Cited By (31)

* Cited by examiner, † Cited by third party
Publication number Priority date Publication date Assignee Title
US4603399A (en) * 1983-12-27 1986-07-29 International Business Machines Corporation Data processing apparatus for address substitution
US4610000A (en) * 1984-10-23 1986-09-02 Thomson Components-Mostek Corporation ROM/RAM/ROM patch memory circuit
US5040153A (en) * 1987-10-23 1991-08-13 Chips And Technologies, Incorporated Addressing multiple types of memory devices
US5404475A (en) * 1989-03-20 1995-04-04 Fujitsu Limited Memory apparatus comprising memory cards with a side detecting signal pin and address assignment circuitry
EP0405498A2 (en) * 1989-06-29 1991-01-02 Canon Kabushiki Kaisha Electronic apparatus having read-only memories
EP0405498A3 (en) * 1989-06-29 1991-08-14 Canon Kabushiki Kaisha Electronic apparatus having read-only memories
US5517630A (en) * 1989-06-29 1996-05-14 Canon Kabushiki Kaisha Electronic apparatus featuring a plurality of selectable memories
WO1992008231A1 (en) * 1990-11-02 1992-05-14 Transcomputer, Inc. Rom patch device
US5742742A (en) * 1991-04-22 1998-04-21 Canon Kabushiki Kaisha Printing system for determining if there is enough memory to store revised program and controlling the system using control program with the revised program
US5551012A (en) * 1991-04-22 1996-08-27 Acer Incorporated Single socket upgradeable computer motherboard with automatic detection and socket reconfiguration for inserted CPU chip
US5761479A (en) * 1991-04-22 1998-06-02 Acer Incorporated Upgradeable/downgradeable central processing unit chip computer systems
US6237120B1 (en) 1991-05-23 2001-05-22 Sony Corporation Program patching of a ROM
US5623665A (en) * 1992-01-13 1997-04-22 Sony Corporation Electronic apparatus for patching a read-only memory
US6128751A (en) * 1992-01-24 2000-10-03 Sony Corporation Electronic apparatus and method for patching a fixed information
US5454100A (en) * 1992-09-18 1995-09-26 Sony Corporation Electronic apparatus
US5731972A (en) * 1992-09-19 1998-03-24 Sony Corporation Electronic apparatus which inhibits control of certain objects during initialization processing
US5619678A (en) * 1992-09-19 1997-04-08 Sony Corporation Electronic device for correction of ROM data with a parameter for calculation of position of correction data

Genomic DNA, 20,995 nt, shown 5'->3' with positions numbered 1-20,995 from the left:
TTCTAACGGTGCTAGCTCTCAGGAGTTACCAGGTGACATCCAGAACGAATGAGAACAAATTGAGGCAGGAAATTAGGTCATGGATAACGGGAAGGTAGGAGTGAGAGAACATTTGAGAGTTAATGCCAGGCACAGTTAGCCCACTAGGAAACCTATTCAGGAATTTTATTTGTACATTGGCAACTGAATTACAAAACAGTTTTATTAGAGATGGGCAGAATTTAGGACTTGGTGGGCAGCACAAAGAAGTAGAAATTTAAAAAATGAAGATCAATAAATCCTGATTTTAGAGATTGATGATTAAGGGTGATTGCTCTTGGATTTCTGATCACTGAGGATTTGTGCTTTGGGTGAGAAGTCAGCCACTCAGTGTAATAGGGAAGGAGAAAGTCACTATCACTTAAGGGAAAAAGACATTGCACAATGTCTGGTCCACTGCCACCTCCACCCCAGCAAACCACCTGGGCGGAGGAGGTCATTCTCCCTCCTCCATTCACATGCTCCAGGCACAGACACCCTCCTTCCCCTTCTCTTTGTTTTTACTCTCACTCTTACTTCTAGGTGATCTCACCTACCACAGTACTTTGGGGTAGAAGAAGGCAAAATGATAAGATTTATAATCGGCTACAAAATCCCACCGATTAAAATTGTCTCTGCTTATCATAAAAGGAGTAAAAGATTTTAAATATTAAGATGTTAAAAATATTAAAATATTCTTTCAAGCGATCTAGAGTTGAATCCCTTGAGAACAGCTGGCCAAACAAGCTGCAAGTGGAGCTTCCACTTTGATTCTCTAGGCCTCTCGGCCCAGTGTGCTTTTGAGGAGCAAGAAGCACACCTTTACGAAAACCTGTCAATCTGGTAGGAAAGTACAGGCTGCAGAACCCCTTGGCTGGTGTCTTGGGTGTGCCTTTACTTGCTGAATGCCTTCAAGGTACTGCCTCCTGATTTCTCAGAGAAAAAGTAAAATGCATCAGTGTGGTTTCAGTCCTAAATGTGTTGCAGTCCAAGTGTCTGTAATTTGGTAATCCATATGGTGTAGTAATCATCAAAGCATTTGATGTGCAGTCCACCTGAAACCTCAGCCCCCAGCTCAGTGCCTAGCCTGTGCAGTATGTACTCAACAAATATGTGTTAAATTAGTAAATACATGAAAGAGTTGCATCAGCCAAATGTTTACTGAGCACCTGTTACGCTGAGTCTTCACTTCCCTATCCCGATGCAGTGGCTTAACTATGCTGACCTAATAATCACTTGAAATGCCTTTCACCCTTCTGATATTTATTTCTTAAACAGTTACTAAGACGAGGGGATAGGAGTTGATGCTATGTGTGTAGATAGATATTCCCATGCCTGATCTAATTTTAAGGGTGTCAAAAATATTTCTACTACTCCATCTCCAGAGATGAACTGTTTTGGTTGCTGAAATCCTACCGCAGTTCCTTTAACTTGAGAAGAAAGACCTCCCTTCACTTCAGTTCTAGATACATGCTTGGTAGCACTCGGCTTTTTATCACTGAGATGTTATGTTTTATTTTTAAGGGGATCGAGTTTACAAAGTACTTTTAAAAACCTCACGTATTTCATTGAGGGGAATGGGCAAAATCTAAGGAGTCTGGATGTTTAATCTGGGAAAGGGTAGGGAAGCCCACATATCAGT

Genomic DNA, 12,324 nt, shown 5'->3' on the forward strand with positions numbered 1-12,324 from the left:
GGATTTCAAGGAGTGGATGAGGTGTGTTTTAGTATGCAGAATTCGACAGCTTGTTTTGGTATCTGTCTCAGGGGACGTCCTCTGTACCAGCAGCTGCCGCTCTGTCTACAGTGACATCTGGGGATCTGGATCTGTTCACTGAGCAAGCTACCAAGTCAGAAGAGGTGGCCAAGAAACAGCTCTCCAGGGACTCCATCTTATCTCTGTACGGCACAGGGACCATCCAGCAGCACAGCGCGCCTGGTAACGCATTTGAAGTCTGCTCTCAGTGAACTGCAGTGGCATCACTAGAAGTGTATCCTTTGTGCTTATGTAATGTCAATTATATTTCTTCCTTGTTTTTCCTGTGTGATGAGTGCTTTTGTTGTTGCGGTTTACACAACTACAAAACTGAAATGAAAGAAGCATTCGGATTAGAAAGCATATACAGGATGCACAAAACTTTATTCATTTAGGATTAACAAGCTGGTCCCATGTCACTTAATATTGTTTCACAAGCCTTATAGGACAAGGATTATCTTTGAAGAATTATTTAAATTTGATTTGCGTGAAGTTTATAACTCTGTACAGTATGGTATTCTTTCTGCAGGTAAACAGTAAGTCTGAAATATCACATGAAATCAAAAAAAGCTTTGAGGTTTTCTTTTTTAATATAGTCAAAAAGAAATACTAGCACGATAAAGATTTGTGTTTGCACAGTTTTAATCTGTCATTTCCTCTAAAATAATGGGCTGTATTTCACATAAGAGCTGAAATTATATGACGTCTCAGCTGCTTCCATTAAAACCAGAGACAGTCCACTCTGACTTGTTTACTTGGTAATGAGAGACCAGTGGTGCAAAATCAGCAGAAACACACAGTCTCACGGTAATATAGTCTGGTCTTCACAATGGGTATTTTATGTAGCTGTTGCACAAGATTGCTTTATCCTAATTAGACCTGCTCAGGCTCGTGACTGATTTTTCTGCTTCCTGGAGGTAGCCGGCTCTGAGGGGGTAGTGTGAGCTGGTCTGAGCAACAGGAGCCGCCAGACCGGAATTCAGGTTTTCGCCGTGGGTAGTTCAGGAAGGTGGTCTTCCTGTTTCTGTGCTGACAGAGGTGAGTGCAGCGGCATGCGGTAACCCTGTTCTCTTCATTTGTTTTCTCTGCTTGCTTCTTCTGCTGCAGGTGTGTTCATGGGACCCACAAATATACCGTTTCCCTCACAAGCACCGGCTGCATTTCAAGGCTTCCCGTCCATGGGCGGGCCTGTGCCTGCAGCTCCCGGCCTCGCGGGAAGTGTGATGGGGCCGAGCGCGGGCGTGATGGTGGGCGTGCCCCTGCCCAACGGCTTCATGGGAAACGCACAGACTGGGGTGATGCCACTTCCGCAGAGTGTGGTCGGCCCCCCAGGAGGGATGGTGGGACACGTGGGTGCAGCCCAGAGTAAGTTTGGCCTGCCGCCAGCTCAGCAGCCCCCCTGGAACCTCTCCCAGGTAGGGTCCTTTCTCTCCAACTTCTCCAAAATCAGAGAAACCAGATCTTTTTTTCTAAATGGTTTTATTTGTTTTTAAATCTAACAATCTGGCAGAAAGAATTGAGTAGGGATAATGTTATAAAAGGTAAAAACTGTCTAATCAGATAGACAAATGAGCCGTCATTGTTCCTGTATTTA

US6223147B1 (en) * 1993-03-31 2001-04-24 Intel Corporation Multiple use chip socket for integrated circuits and the like
WO1996031825A1 (en) * 1995-04-04 1996-10-10 Memory Corporation Plc Memory management
US6065090A (en) * 1995-04-04 2000-05-16 Memory Corporation Plc Memory management apparatus that replaces defective storage locations with functional storage locations
US6421679B1 (en) 1995-10-27 2002-07-16 International Business Machines Corporation Concurrent patch to logical partition manager of a logically partitioned system
US6189145B1 (en) 1997-05-28 2001-02-13 International Business Machines Corporation Concurrent patch to logical partition manager of a logically partitioned system
US7533240B1 (en) * 2005-06-01 2009-05-12 Marvell International Ltd. Device with mapping between non-programmable and programmable memory
US20090031108A1 (en) * 2007-07-24 2009-01-29 Via Technologies Configurable fuse mechanism for implementing microcode patches
US20090031107A1 (en) * 2007-07-24 2009-01-29 Via Technologies On-chip memory providing for microcode patch overlay and constant update functions
US20090031090A1 (en) * 2007-07-24 2009-01-29 Via Technologies Apparatus and method for fast one-to-many microcode patch
US20090031109A1 (en) * 2007-07-24 2009-01-29 Via Technologies Apparatus and method for fast microcode patch from memory
US20090031103A1 (en) * 2007-07-24 2009-01-29 Via Technologies Mechanism for implementing a microcode patch during fabrication
US20090031121A1 (en) * 2007-07-24 2009-01-29 Via Technologies Apparatus and method for real-time microcode patch
EP2026199A1 (en) * 2007-07-24 2009-02-18 VIA Technologies, Inc. Microcode patch expansion mechanism
US20090031110A1 (en) * 2007-07-24 2009-01-29 Via Technologies Microcode patch expansion mechanism